Andy Rose, one of Balfour Beatty's four group managing directors, is quietly pleased at the progress the UK's biggest contractor is making in the enormous US market.
On Friday the business formally acquired US builder Centex Construction and on Monday Rose's role changed to allow him to concentrate solely on developing business in North America.
Centex Construction also changed its name to Balfour Beatty Construction in the US. Arrival of the £1bn turnover company will push BB Group's turnover in the US to £1.65bn, 23% of the total, in the coming year. BB's stock rose 14% on announcement of the Centex purchase.
'It is a transformational development for the Balfour Beatty business, ' says Rose.
The City and other BB companies in the US now know that the contractor is deadly serious when it says it wants to turn North America into its second domestic market, accounting for half of group turnover.
It seems to have worked out how to achieve it, too, without getting badly burned, as has happened so many times before when UK firms head over the Atlantic. Heery, acquired in 1986, has grown solidly and the rail and infrastructure companies are nding their feet.
But it's not been a smooth ride all the time, admits Rose. The contractor has learned a lot since it first turned up in the US 'on an expeditionary basis' in the mid-1980s. 'The outside view of the States is that it's big, it has a large population, they speak English and have a lot of money, ' says Rose. 'But it's difcult. It is not one market - there are as many as there are states.
'They all have their own regulations, laws, sources of funding, suppliers and subcontractors. You step in at your peril.' He paraphrases former US defence secretary Donald Rumsfeld when mulling over a particularly problematic signalling job inherited with one purchase when creating the American rail business: 'It's not what you know when you are buying, but what you don't know.
'You need to know what you don't know. And you need to know the right questions to ask which won't be the obvious ones.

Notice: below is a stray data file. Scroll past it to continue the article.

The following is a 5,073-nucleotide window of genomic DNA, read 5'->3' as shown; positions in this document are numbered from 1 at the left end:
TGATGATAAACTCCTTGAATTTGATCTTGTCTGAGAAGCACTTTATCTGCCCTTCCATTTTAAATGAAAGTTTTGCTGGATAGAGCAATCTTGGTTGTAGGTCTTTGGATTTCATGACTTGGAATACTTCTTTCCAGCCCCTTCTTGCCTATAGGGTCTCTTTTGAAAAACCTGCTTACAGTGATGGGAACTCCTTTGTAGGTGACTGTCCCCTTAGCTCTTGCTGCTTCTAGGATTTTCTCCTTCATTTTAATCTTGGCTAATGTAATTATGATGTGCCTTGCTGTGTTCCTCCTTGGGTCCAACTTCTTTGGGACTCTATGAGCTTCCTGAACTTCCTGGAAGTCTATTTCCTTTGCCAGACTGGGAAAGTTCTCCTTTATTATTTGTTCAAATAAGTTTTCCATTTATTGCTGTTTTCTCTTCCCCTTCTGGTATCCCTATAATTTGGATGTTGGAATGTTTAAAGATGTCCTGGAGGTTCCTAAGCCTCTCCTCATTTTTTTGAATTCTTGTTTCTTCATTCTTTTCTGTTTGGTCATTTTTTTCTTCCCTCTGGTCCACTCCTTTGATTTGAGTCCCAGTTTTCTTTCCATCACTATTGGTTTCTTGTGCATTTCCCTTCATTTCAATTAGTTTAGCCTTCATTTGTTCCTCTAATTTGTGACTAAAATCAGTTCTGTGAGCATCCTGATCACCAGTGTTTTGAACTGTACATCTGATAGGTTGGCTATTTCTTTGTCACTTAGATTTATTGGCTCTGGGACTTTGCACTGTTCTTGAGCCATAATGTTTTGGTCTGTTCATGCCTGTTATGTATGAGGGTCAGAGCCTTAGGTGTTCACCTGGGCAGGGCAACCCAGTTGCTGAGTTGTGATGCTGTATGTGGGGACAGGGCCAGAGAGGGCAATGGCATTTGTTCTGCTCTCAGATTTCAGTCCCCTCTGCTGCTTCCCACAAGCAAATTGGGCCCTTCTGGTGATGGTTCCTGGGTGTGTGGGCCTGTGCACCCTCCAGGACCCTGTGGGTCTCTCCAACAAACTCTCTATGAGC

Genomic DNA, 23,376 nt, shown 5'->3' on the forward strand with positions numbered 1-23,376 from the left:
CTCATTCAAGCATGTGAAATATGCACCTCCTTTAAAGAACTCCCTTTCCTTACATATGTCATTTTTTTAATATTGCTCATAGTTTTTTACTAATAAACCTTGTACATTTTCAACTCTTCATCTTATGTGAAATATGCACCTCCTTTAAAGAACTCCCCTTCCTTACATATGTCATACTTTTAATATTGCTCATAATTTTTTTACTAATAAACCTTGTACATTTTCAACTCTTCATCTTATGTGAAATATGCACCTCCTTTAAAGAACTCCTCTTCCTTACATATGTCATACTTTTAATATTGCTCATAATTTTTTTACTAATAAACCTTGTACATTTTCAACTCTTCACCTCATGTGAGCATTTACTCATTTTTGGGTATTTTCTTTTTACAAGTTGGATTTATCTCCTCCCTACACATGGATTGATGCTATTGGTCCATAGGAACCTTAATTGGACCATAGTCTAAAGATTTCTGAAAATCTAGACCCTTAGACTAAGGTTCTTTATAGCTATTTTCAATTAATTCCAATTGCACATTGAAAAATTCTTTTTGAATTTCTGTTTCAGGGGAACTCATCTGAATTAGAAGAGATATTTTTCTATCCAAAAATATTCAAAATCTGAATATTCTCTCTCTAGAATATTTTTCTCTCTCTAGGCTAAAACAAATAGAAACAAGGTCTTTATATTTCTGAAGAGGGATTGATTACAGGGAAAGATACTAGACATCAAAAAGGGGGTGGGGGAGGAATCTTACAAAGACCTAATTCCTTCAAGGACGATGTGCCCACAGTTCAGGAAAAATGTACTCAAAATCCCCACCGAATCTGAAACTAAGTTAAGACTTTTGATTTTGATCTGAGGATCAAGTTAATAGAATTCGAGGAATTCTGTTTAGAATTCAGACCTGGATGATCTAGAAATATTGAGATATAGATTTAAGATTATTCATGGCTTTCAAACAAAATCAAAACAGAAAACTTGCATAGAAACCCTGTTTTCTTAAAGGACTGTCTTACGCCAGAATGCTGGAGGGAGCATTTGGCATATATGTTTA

'Don't be fooled that because the Americans speak English you understand each other, ' adds Rose. 'PPP means one thing to us and something else to them, for instance. It could be design and build, it could be buying and running a piece of infrastructure.
Using shortcuts in language is dangerous.' As well as possible language barriers, Rose says you have to appreciate how truly local the market is. 'In Virginia they like to work with Virginians and have the same concerns about businesses from other states as they would from other countries.
Allow good, competent, local US management to guide you.' Above all, don't be arrogant and bullish, he advises. Centex chairman and chief executive Robert Van Cleeve, who now runs Balfour Beatty Construction in America, sent Rose a list of what had attracted his business to the BB bid.
'There was no chest-beating, no bravado, just realistic, smart people who put effort into understanding our business, ' states Cleeve's list.
'We liked that there was no one BB culture, that there was local autonomy, that people and health and safety were highly valued. And the management had humility.'
Balfour Beatty in the US
Heery International 1,000 people, $275M turnover
Balfour Beatty Rail 750 people $100M turnover
Balfour Beatty Infrastructure 1,000 people, $275M turnover
Balfour Beatty Construction (Centex) 1,400 people $1bn turnover